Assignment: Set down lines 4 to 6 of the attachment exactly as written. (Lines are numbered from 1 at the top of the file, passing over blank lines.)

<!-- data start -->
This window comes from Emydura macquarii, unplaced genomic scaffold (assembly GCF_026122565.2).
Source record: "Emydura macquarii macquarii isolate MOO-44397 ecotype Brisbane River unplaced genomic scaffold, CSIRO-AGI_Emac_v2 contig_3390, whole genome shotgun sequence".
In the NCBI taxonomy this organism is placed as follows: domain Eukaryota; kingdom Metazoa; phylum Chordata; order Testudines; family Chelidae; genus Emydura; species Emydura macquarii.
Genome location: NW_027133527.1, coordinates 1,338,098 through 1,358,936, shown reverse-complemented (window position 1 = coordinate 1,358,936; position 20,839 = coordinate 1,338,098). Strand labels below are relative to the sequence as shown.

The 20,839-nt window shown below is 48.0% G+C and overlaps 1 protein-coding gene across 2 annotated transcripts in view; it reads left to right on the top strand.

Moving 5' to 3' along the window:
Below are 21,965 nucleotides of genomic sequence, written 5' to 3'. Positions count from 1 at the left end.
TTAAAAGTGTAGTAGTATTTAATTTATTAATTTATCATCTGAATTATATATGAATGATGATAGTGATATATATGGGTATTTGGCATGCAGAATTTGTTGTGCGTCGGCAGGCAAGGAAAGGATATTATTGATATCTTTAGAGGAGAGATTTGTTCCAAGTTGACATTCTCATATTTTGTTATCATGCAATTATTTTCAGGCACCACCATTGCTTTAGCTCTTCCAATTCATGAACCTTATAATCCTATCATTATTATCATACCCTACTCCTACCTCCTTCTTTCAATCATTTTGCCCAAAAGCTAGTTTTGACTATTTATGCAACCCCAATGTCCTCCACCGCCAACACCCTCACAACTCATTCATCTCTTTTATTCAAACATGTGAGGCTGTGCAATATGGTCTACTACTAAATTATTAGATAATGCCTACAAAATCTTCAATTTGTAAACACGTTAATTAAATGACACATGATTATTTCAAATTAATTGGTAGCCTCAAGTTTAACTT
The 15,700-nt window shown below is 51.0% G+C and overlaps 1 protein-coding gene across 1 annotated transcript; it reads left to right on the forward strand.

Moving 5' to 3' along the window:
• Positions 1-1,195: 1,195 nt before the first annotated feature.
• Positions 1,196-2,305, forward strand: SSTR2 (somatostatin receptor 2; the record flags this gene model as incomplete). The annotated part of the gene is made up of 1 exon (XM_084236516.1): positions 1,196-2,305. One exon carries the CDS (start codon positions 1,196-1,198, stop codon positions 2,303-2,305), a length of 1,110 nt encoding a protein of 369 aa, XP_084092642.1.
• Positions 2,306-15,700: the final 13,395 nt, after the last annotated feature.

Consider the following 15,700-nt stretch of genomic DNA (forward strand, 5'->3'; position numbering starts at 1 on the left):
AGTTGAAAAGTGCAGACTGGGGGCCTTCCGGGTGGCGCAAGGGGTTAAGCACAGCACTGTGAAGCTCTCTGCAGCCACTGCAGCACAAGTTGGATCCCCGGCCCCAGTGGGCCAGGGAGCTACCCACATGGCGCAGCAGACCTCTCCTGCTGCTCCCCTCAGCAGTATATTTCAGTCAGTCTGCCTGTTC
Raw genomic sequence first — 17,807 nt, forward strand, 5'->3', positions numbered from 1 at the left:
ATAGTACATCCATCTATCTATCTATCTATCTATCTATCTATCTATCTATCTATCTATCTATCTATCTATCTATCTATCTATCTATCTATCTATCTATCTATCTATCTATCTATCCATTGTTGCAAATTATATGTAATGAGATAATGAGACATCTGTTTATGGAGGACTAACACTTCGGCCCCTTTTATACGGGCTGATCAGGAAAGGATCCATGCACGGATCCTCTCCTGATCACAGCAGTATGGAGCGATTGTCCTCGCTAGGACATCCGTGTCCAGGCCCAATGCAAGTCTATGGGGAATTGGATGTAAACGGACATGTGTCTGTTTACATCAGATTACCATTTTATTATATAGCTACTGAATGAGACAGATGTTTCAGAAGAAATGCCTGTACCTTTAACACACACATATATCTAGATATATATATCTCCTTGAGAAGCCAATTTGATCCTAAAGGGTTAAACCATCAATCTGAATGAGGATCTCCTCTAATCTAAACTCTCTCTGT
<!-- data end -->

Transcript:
Genome location: NW_027133527.1, coordinates 1,338,098 through 1,358,936, shown reverse-complemented (window position 1 = coordinate 1,358,936; position 20,839 = coordinate 1,338,098). Strand labels below are relative to the sequence as shown.

The 20,839-nt window shown below is 48.0% G+C and overlaps 1 protein-coding gene across 2 annotated transcripts in view; it reads left to right on the top strand.

Moving 5' to 3' along the window: